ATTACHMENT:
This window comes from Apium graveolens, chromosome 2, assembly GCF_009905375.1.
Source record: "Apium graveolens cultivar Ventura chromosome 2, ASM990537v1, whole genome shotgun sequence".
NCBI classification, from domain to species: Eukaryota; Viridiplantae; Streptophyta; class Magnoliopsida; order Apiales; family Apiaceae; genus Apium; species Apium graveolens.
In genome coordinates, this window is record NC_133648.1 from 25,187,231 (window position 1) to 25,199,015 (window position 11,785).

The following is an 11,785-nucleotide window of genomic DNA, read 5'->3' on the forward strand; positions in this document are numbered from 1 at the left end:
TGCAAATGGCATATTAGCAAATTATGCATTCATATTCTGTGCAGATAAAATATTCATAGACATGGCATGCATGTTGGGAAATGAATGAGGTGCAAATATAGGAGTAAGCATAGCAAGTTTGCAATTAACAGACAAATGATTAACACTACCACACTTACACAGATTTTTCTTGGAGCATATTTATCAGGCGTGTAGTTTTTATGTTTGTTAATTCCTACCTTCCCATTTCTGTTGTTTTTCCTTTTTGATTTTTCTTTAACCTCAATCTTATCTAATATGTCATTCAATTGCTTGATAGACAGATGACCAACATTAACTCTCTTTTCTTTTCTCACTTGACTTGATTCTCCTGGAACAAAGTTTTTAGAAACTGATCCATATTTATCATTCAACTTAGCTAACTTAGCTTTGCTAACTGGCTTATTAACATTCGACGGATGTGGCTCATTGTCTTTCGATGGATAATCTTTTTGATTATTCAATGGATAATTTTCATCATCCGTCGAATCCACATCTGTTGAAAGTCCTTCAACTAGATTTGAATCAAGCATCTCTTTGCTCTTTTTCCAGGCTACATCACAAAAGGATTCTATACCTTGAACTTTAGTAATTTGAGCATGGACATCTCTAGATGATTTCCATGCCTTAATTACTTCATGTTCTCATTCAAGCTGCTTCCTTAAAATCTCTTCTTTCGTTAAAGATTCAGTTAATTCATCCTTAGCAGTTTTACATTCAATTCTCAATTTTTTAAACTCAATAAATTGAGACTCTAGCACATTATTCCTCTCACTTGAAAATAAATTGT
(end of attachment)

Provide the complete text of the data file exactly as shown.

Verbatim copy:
This window comes from Apium graveolens, chromosome 2, assembly GCF_009905375.1.
Source record: "Apium graveolens cultivar Ventura chromosome 2, ASM990537v1, whole genome shotgun sequence".
NCBI classification, from domain to species: Eukaryota; Viridiplantae; Streptophyta; class Magnoliopsida; order Apiales; family Apiaceae; genus Apium; species Apium graveolens.
In genome coordinates, this window is record NC_133648.1 from 25,187,231 (window position 1) to 25,199,015 (window position 11,785).

The following is an 11,785-nucleotide window of genomic DNA, read 5'->3' on the forward strand; positions in this document are numbered from 1 at the left end:
TGCAAATGGCATATTAGCAAATTATGCATTCATATTCTGTGCAGATAAAATATTCATAGACATGGCATGCATGTTGGGAAATGAATGAGGTGCAAATATAGGAGTAAGCATAGCAAGTTTGCAATTAACAGACAAATGATTAACACTACCACACTTACACAGATTTTTCTTGGAGCATATTTATCAGGCGTGTAGTTTTTATGTTTGTTAATTCCTACCTTCCCATTTCTGTTGTTTTTCCTTTTTGATTTTTCTTTAACCTCAATCTTATCTAATATGTCATTCAATTGCTTGATAGACAGATGACCAACATTAACTCTCTTTTCTTTTCTCACTTGACTTGATTCTCCTGGAACAAAGTTTTTAGAAACTGATCCATATTTATCATTCAACTTAGCTAACTTAGCTTTGCTAACTGGCTTATTAACATTCGACGGATGTGGCTCATTGTCTTTCGATGGATAATCTTTTTGATTATTCAATGGATAATTTTCATCATCCGTCGAATCCACATCTGTTGAAAGTCCTTCAACTAGATTTGAATCAAGCATCTCTTTGCTCTTTTTCCAGGCTACATCACAAAAGGATTCTATACCTTGAACTTTAGTAATTTGAGCATGGACATCTCTAGATGATTTCCATGCCTTAATTACTTCATGTTCTCATTCAAGCTGCTTCCTTAAAATCTCTTCTTTCGTTAAAGATTCAGTTAATTCATCCTTAGCAGTTTTACATTCAATTCTCAATTTTTTAAACTCAATAAATTGAGACTCTAGCACATTATTCCTCTCACTTGAAAATAAATTGT